We have a front door! It’s not completely finished yet, but Kevin and Louis have been working hard on our container home entrance. The results are fantastic so far, so I’m quite keen to see how the end result works out. Our entrance way fits the industrial look of the containers. The door is big and chunky just like a shipping container. Best of all, Kevin has designed the entrance so that we will be out of the rain when we are locking and unlocking our new front door.
The rustiest of our five shipping containers is the red one that makes up the west side of the house. This one we have divided into three sections. The middle section is our grand entrance. From the inside, the left section is a study where all the paperwork behind Small Scale Engineering will happen. The right hand side will will include a small laundry area and a guest bathroom.
Preparing for our Container Home Entrance
We wanted an entrance way that suited our house design, and Kevin’s plan is exactly that. The middle section of this roof is quite rusty and full of holes. Rain water got in, so the wood in this area was rotten and had to be pulled out as it is unusable. Despite the fact that the wood is so rotten, it was really tough getting the old planks out.
The steel braces under the wood is still good enough to leave in place, so we did exactly that. There is sadly nothing we can do with the rotten wood as it is too far gone. However, we can now fill up the space left with concrete, which will help create a durable floor for the entrance.
Creating the Entrance Way
Kevin cut sections into the external side walls of the container where the entrance is to be situated. He put some thought into it though, and only cut around three sides. On the forth side he cut some slits, but did not cut all the way down. This half cut line was weakened and could be used as a sort of hinge to push the panel back, just under 90 degrees to the container side. He did the same thing on the internal side, but in the opposite direction. These two panels now make up the side walls of the entrance.
The two cut panels were flopping around in quite an unruly manner and had to be tamed in order to create the walls to the sides of our entrance-way. On the inside of the shipping container, in the areas that make up the study and laundry room, Kevin welded in bracing to which he could fasten the side panels.
Once the bracing was in place, we helped hold it into place, while Kevin used tek screws to fasten everything together. Tek screws are pretty amazing because they are self-drilling and self-threading, and they don’t mind the “stickier” (Kevin’s word) corten steel of the shipping containers.
A little bit of grinding of rough edges, and welding for extra security and we were ready for the next step.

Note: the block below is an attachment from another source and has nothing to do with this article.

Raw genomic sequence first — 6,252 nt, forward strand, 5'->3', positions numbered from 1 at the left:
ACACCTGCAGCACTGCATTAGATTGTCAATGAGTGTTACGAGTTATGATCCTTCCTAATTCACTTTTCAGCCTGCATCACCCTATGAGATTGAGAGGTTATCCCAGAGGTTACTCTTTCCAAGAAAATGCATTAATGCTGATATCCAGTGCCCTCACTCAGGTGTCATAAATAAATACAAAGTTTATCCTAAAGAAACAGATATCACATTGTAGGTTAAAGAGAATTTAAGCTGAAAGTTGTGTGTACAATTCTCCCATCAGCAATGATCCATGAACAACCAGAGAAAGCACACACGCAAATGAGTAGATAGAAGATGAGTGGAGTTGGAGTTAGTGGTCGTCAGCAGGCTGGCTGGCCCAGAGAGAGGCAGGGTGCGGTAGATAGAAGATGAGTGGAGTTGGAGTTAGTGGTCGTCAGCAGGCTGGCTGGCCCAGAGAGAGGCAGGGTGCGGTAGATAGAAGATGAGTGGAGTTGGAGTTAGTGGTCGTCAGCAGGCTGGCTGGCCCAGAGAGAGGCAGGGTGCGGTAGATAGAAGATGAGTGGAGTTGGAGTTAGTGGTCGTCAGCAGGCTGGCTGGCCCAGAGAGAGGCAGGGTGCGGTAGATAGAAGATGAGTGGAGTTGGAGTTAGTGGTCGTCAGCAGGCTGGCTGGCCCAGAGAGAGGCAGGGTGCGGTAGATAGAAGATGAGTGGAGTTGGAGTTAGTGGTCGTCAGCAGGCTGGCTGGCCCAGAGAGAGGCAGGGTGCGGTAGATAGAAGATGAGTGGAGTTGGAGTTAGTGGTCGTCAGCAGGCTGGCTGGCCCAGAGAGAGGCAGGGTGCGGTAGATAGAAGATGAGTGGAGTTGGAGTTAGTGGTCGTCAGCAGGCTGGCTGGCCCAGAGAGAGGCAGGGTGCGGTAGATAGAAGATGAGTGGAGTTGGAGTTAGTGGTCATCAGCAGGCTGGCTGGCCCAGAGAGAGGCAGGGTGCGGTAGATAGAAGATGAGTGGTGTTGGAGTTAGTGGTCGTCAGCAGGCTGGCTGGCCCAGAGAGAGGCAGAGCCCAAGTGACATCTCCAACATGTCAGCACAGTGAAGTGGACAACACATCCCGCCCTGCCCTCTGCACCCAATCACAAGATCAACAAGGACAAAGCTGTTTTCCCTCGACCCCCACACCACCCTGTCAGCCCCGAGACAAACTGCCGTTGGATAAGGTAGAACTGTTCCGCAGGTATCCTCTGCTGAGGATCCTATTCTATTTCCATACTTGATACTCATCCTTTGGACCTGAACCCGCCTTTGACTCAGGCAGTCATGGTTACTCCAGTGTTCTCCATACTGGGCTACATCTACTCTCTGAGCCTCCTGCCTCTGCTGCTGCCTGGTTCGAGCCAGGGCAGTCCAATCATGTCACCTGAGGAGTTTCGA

Manufacturing the Door
Back in Epping, during a bit of spare time, Kevin started working on our castle’s front doors. Our original plan was to reuse a set of doors we removed from one of the other containers. In the end though, it was easier to start from scratch and make a new set. Shipping container original doors are extremely heavy and difficult to work with.
Kevin had a selection of steel from Steel & Pipes so was able to get to work. The full frame would have been too big to transport on the bakkie back to our site, so he was not able to complete all the work. In Epping, he made the two doors and cut all the pieces that would make up the door frame.
Fitting the Door
Once back at home, Kevin and Louis laid out the pieces on the section of concrete we poured previously. They made sure everything was dead straight before welding the door frame together. They tacked the door closed so that the doors themselves wouldn’t flap around while they lifted the full structure into place and welded it all into position.
Kevin’s measurements were spot on so it was easy for the door to be lifted and slotted into place. A bit more welding and our door was up!
The door is by no means complete. We don’t have any hardware yet (latches, door handles, etc). Our aim at this stage was to make the interior of our house secure so that we can leave tools inside. It is getting a little frustrating having to forever move tools around for their safety even though a particular job is not yet complete. Now we can leave them safely on the interior of our house until that particular job is complete. Then we can pack them away and get out the tools necessary for the next project.
For now, we have glued in some of the reclaimed crate wood to close up door. This will be eventually sandwiched between something more interesting. We don’t have a lock, so Kevin has temporarily welded on a couple of the tie-down D-links we removed from the interior of one of the other containers. We can lock the door with a padlock for now. Our favourite pink primer is protecting the OSB wood from the weather until such a time that we can complete the door.
Let us know what you think of the results so far on our container home entrance! Can you imagine how awesome it is going to be once complete?